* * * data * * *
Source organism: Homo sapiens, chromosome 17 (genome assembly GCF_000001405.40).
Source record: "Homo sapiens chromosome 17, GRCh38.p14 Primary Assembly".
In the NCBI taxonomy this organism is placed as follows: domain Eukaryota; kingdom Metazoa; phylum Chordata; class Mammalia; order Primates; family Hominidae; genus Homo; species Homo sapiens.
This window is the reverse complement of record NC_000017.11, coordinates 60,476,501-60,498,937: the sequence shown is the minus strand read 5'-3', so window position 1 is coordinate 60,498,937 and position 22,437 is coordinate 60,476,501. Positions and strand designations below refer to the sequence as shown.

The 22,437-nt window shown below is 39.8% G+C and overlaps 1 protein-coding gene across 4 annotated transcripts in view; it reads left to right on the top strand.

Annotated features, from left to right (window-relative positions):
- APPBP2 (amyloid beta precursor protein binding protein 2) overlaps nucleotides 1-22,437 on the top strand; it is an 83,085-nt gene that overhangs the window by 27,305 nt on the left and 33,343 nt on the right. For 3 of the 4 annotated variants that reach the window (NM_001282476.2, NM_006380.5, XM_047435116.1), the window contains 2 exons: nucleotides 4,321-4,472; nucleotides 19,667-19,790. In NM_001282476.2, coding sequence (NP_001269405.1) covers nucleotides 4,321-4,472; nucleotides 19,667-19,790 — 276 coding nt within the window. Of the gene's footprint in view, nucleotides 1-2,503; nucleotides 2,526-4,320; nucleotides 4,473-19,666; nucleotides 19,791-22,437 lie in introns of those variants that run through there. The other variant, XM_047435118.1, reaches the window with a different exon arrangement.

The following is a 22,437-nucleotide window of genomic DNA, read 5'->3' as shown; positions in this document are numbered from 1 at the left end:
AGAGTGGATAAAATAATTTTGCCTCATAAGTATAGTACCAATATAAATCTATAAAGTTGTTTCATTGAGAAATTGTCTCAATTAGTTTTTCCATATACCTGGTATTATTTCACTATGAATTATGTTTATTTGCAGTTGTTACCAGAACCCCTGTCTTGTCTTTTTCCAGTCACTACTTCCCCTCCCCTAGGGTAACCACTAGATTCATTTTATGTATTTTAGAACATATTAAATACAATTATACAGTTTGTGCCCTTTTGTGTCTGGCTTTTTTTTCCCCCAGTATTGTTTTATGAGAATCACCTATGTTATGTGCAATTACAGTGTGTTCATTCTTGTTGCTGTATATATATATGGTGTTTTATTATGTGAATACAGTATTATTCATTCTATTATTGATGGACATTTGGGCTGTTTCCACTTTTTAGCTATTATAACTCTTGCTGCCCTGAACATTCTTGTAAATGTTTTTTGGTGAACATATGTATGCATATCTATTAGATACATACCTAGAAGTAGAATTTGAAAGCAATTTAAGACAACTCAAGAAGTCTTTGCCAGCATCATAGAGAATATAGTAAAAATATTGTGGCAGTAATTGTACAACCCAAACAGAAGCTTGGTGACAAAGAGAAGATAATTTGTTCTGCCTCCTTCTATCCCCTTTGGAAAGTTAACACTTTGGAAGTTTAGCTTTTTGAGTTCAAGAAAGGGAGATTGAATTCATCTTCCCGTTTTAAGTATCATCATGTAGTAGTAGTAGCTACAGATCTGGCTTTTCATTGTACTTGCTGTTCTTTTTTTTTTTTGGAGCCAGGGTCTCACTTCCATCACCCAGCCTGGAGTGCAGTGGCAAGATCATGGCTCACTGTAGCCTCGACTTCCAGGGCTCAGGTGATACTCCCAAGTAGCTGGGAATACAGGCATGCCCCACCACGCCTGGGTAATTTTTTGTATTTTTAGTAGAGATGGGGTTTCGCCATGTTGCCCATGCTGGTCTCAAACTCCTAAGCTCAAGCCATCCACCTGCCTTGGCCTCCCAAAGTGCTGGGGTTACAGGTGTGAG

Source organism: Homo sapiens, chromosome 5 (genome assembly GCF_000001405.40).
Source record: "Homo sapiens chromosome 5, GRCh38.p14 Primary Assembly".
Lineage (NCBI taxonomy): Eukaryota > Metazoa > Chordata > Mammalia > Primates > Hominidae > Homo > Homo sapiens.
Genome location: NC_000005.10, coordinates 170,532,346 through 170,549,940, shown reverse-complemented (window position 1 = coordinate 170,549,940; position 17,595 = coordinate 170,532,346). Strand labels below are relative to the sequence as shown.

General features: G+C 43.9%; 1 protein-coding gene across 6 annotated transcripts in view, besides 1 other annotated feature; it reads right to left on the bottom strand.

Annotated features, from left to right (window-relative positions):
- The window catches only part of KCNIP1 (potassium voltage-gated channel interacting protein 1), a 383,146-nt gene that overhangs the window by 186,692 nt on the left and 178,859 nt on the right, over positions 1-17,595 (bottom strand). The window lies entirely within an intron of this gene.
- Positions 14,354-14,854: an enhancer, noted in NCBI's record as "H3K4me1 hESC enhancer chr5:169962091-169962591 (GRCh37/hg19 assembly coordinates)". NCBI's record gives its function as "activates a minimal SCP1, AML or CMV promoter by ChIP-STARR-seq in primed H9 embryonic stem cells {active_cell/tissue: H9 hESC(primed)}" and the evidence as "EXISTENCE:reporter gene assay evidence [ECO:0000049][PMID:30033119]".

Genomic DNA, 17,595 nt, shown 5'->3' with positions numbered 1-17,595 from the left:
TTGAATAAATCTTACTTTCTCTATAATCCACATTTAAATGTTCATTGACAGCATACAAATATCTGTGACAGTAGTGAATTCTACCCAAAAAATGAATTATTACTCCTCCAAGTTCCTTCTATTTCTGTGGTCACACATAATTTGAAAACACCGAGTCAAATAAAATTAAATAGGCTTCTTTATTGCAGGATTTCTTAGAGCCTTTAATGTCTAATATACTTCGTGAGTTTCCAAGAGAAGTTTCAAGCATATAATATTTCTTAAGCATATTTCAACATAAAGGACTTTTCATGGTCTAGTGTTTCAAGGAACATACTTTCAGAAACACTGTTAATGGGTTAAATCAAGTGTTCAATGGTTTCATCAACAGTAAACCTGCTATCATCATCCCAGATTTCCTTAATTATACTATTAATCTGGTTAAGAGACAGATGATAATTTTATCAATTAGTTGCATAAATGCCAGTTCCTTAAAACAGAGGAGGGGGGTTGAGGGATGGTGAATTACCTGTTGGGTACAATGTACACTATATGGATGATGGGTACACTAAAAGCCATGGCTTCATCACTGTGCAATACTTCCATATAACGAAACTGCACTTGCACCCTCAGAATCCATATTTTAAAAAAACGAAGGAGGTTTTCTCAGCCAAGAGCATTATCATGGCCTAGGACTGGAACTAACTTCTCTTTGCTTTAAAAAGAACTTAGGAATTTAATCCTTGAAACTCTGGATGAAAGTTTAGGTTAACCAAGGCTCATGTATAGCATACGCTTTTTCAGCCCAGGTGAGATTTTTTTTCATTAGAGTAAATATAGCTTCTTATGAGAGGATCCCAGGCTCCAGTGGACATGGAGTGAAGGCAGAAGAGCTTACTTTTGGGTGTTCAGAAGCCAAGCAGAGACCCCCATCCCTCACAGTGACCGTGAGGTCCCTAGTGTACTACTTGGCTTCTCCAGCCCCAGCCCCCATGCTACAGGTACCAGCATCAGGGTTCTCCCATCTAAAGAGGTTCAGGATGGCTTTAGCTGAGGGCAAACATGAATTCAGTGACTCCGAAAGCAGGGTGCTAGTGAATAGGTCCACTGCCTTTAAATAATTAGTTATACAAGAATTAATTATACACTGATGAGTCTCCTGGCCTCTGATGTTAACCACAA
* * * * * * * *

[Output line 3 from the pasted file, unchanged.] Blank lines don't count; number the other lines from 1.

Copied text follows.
In the NCBI taxonomy this organism is placed as follows: domain Eukaryota; kingdom Metazoa; phylum Chordata; class Mammalia; order Primates; family Hominidae; genus Homo; species Homo sapiens.